For cogent scriptural reasons, some Christians do not sing the national anthems which are political prayers. The freedom God gives everyone which, unfortunately, many abuse or exercise licentiously today by sinning against Him in various ways, and the freedom of religion or worship upheld by good or democratic governments of the world allow such Christians to exercise this aspect of the fundamental rights of man. But they have no right to dissuade others who believe in singing the anthems from doing so. So too those who do not believe in the immaculate conception of Mary or her being the “mother of Almighty God,” have the right and freedom not to sing the “Hail Mary”. If they do whereas they have no faith in it, it is sheer hypocrisy and will be of no value whatever. And God is against hypocrisy: it is a big sin - Job 13:16, Isaiah 32:6, Matthew 23:27, 28, Luke 12:1, etc.

With regard to national flags, there is no doubt that they have their usefulness, and their importance as political symbols cannot be disputed. But like national anthems a Christian can on the ground of his conscience and faith based on the Scriptures refuse to salute them. He has no right, however, to prevent others who believe it is not a sin from doing so.

Citizen

We hold the view that a person who in sincerity of purpose for the reason of his religions beliefs does not sing a national anthem or valuate the flag but is peaceful and law-abiding, is a better and more useful citizen to the nation than one who though enthusiastic, in singing the anthem and saluting the flag, is fraud, smuggler, robber traitor or a subversive element who undermines government development plans and so on.

Although Shadrach, Meshach and Abednego, who were faithful Jews, refused to bow to the golden image of Nebuchadnezzar in Babylon, they proved to be loyal subjects. The king, who was rashly furious against them, later regretted his error and realized that they were right, and had no cause to doubt their loyalty. At the end of the whole drama, the king promoted them and they were of immense help to his government. Had they been killed the Babylonish kingdom would have been deprived of their invaluable services which brought blessings to it. - Read Daniel chapter 3.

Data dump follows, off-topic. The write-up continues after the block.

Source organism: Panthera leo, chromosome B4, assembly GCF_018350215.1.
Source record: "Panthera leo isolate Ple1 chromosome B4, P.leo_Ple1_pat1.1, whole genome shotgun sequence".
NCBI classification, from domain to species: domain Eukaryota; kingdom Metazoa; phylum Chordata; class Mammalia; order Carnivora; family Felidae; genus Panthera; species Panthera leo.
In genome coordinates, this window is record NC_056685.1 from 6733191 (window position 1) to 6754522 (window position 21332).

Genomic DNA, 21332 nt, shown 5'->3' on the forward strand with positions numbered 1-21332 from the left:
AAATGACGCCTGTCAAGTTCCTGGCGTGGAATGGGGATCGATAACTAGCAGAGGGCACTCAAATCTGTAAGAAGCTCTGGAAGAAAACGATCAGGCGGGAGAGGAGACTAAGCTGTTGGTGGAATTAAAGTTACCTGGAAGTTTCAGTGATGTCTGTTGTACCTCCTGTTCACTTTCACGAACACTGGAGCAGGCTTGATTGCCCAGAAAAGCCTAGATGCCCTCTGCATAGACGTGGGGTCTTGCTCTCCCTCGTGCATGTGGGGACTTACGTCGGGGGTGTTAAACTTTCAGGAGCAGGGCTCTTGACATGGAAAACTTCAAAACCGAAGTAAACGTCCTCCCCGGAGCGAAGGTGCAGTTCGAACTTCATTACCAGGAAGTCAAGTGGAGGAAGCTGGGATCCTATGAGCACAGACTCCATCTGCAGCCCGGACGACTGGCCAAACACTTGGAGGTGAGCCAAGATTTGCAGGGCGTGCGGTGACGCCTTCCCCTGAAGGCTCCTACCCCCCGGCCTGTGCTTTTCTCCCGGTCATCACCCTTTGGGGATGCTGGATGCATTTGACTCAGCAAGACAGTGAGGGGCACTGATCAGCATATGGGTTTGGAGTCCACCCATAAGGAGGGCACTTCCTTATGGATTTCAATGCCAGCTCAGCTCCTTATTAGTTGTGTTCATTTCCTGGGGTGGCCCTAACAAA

The experience of Daniel himself when others conspired against him and was thrown into the den of lions is also a striking instance. The fact that he prayed to God instead of King Darius did not mean that he had disaffection towards the government. He was at last vindicated to the appreciation of the king while the conspirators died ignominiously. (Daniel chapter 6) Any exercise, therefore, intended to compel anyone to violate his faith and the sincere dictate of his conscience can only be seen as persecution and an act of oppression. It is in this light we cannot in any way lend support to the atrocities meted out against the “Jehovah’s Witnesses” in Malawi, Zambia, Liberia or elsewhere which some reckless writers often cite in attacking them. We do not see how the raping of their women and killing of some of them have improved the images of those countries. Rather, they are a blot on them. And as the editor of “Drum” magazine commented: “We too, have heard reports of religious arrogance by God’s people. But the behaviour of the Witnesses does not justify the rape and killings by young political hooligans in Malawi.” – Drum, June, 1973.

The degree of respect and dignity commanded by the Head of State and other rulers of Nigeria today before the outside world is not because of their intolerance, restriction of religious freedom or use of violence against armless and innocent citizens (as some would want them to do); rather it is because of their tolerance and the maturity they have shown in their endeavours to keep the county together despite the diversities in the religious beliefs, cultures, and tribes of its people.

Any tendency on the part of any group of Christians not to recognize any constituted authority or government of any country must be deprecated because there is no scriptural justification for it. The existence of human governments in the present evil world is allowed by God. If there is no government there will be a state of disorder and confusion under which the gospel of Christ cannot be preached. And under such a situation the Watchtower witnesses themselves cannot be safe in preaching from house to house uninvitedly as they are doing.

A Christian is free to show love to and serve his country faithfully provided he keeps his faith inviolate and endeavours, by the grace of God, to refrain from sin or from being a reproach to God and his country. “Righteousness exalteth a nation: but sin is a reproach to any people.” - Proverbs 14:34.